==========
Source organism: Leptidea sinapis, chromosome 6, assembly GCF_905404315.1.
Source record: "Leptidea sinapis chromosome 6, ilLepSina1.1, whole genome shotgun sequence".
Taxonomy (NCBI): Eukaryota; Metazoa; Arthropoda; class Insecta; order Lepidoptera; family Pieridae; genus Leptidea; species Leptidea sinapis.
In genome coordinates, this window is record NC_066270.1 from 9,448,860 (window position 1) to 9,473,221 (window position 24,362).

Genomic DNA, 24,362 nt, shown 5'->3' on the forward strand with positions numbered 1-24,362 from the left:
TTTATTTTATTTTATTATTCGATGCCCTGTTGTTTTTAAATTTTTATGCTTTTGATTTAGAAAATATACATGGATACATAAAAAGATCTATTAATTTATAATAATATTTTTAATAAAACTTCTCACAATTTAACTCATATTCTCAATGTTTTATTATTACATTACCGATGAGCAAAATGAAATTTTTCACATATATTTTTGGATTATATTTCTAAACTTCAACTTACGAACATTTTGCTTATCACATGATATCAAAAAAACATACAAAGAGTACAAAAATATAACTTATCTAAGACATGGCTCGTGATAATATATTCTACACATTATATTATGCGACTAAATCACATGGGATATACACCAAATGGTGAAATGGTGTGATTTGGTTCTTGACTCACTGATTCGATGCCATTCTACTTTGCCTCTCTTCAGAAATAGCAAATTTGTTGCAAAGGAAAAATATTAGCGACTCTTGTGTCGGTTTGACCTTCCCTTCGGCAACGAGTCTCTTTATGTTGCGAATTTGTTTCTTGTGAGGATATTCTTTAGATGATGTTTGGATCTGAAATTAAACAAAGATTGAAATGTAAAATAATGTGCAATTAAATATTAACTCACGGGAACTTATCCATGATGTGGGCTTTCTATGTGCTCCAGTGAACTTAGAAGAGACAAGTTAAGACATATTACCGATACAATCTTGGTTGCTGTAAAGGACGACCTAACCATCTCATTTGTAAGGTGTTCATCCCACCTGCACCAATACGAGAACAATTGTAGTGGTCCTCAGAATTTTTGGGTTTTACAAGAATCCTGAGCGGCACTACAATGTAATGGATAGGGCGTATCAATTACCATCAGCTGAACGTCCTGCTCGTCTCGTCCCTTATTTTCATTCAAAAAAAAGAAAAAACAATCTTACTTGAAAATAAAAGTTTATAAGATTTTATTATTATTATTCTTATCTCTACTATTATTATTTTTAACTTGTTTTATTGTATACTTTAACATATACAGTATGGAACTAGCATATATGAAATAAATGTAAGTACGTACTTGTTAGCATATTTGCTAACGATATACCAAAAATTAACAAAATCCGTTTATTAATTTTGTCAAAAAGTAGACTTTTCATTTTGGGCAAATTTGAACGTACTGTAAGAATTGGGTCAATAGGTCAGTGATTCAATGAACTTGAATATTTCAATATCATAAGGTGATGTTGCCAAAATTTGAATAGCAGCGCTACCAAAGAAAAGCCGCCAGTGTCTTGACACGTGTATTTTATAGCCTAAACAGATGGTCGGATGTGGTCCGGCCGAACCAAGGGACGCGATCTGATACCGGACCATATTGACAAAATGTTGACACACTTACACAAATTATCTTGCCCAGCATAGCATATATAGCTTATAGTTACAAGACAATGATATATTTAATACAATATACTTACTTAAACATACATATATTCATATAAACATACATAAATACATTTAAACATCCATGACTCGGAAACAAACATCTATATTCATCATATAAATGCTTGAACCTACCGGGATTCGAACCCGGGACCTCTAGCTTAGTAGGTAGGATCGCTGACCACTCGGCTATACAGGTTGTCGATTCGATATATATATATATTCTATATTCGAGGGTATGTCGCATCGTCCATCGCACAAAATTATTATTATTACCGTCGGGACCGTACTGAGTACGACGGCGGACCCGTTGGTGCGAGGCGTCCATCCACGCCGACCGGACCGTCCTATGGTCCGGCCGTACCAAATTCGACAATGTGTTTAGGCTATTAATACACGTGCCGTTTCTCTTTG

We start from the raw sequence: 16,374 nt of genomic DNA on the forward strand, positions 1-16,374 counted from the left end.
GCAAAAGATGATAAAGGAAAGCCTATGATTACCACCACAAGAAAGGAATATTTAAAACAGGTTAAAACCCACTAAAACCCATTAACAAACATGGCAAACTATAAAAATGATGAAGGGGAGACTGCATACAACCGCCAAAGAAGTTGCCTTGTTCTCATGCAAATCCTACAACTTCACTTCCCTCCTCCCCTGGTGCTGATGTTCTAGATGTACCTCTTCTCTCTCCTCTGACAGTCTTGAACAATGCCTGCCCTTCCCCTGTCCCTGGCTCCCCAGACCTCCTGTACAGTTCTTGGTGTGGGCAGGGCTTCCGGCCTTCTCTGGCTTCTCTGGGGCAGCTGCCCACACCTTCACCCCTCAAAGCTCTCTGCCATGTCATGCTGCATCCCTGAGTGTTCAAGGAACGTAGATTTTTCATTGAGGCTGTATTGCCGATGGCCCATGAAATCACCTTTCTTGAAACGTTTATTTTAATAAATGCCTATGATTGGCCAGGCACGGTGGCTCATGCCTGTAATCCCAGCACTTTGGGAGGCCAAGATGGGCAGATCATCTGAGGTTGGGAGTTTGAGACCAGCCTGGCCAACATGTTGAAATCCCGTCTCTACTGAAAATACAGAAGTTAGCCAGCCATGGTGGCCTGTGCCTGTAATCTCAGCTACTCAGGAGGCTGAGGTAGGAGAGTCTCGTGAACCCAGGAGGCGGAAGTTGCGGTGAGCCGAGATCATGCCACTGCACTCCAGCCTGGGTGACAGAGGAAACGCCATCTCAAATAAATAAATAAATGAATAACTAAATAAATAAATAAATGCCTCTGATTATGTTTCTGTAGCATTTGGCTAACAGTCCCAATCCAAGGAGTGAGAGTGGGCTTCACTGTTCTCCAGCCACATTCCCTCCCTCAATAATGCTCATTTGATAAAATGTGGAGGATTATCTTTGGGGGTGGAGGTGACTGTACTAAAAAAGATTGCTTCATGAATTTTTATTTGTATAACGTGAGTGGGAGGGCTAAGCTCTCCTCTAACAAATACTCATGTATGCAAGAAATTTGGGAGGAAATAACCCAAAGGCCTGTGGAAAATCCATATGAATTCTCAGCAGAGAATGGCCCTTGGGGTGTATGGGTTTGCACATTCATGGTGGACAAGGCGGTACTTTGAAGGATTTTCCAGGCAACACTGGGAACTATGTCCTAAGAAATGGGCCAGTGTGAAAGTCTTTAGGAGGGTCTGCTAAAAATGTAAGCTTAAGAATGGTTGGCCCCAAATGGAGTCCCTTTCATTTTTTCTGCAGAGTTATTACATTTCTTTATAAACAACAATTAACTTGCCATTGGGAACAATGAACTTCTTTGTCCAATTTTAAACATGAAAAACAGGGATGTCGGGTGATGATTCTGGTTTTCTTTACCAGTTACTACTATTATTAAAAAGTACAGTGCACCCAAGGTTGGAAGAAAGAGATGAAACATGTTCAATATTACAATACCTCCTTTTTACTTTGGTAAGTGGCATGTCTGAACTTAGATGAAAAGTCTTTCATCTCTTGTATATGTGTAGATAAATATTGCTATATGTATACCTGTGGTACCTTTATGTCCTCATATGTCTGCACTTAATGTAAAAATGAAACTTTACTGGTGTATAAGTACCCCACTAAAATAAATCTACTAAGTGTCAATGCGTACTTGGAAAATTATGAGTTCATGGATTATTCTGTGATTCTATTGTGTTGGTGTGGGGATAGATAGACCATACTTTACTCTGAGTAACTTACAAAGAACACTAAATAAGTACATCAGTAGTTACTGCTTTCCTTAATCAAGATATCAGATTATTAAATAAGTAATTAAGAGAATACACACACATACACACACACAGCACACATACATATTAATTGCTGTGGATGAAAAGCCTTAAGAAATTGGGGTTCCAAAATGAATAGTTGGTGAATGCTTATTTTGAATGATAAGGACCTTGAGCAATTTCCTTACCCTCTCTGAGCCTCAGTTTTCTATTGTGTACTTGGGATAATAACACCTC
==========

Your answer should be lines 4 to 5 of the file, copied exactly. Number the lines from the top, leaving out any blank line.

In genome coordinates, this window is record NC_066270.1 from 9,448,860 (window position 1) to 9,473,221 (window position 24,362).

Genomic DNA, 24,362 nt, shown 5'->3' on the forward strand with positions numbered 1-24,362 from the left: